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5 Tips for Surviving High-Deductible Healthcare How to make the best of employee-driven health plans

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As health insurance premiums spiral upward, employers are shifting these costs on to their workers in the form of consumer-directed health plans. Nearly a third of large and midsize companies now offer high-deductible health plans combined with a health savings account or health reimbursement plan, according to a recent Watson Wyatt Worldwide and National Business Group on Health survey. This is more than twice as many employers as in 2005.

These programs get employees more involved in healthcare decision making-whether workers like it or not. A March survey of 10,000 U.S. workers by the staffing and consulting firm Hudson showed employees have distinctly mixed feelings about health savings accounts, with only 37 percent of workers having a favorable opinion of them and the rest either unfavorable or unsure.

Here are some ways to make the best of a consumer-directed health plan:

Learn as much as you can. Workers with consumer-directed health plans are generally expected to pay for the first several thousand dollars of healthcare expenses but are usually covered after that. If you have a high-deductible health plan with a deductible of at least $1,050 for self-coverage or $2,100 for family coverage, you are eligible to participate in a health savings account in which you deposit money on a tax-free basis for future qualified medical and retiree health expenses. More information about setting up a health savings account is available from the Treasury Department website; click on health savings accounts.

Ask questions. Find out exactly how much you will be responsible for paying out of your own pocket. Ask your employer which procedures will be covered after you reach the deductible. Determine what types of catastrophic care are provided for. The Watson Wyatt study found that to achieve cost savings, high-deductible plans must be combined with other practices that consider provider quality, focus on improving the health of workers, rely on data and hard evidence, and encourage the appropriate use of medical services. So, find out what services your employer provides, and take advantage of them.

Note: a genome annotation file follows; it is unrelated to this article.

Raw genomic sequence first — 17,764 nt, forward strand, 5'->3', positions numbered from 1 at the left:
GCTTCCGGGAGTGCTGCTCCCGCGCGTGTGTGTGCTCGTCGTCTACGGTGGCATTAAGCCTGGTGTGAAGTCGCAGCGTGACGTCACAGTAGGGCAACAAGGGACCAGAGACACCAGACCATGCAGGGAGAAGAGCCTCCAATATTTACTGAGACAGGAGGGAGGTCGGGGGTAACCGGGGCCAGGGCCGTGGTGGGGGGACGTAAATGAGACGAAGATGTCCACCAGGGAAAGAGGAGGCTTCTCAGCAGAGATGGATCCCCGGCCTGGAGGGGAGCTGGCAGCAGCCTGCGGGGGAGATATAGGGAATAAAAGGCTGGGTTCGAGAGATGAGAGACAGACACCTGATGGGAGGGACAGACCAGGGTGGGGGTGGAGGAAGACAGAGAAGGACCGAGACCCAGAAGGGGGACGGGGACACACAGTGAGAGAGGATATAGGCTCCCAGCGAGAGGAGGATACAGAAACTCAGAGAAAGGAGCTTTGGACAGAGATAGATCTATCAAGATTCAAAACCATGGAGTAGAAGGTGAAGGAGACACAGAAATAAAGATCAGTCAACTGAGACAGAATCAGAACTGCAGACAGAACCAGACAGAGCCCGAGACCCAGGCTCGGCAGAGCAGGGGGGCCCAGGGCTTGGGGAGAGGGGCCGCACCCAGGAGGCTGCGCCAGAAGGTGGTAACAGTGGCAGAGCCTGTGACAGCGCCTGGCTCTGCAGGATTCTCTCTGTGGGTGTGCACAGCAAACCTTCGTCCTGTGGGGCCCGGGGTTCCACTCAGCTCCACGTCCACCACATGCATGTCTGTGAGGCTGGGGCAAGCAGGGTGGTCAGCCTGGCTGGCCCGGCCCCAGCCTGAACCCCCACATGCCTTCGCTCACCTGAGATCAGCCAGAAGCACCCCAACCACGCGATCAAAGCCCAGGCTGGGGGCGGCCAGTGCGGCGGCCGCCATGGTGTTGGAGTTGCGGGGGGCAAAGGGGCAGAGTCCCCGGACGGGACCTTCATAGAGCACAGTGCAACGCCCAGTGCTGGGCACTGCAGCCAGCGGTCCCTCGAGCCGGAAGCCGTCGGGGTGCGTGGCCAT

Take inventory. Employees with high-deductible health plans are less satisfied with their health plan than those with comprehensive insurance and are more likely to avoid or delay needed care, according to a 2005 survey by the Employee Benefit Research Institute and the Commonwealth Fund. Don't let yourself fall into the trap of avoiding care. Take inventory of your personal health situation, suggests Wayne Gattinella, CEO of WebMD. List any conditions you now have, and take a family history to get hints of health trouble spots ahead.

Plan ahead. Ask yourself, "What do I expect the cost of my healthcare needs to be? And how much do I need to start saving today for that point in time?" advises Gattinella. "A health savings account is really the healthcare equivalent of a 401(k)." Much like planning for retirement, the goal is to calculate what your future healthcare needs are likely to be and make sure that you have enough money in your health savings account to treat any conditions that arise.

Get on the Web. Ideally, employees with consumer-directed health plans would have upfront information about the quality and price of the medical care they would like to receive. If your employer doesn't provide you with detailed information, you'll have to research specific topics on the Web. "The medical literature and the Web have an abundance of studies on specific topics," says Alan Garber, director of the Center for Health Policy at Stanford University. "The best of these studies can give patients a good idea about whether the treatment their doctor recommends is a good use of their money." But make sure that you get your information from a reliable source. Garber recommends independent groups like the Cochrane Collaborationand Consumers Union. Of course, there is no substitute for the diagnosis of your personal physician, but you can read up about diseases and conditions at the Mayo Clinic, WebMD, the Centers for Disease Control and Prevention, and U.S. News.

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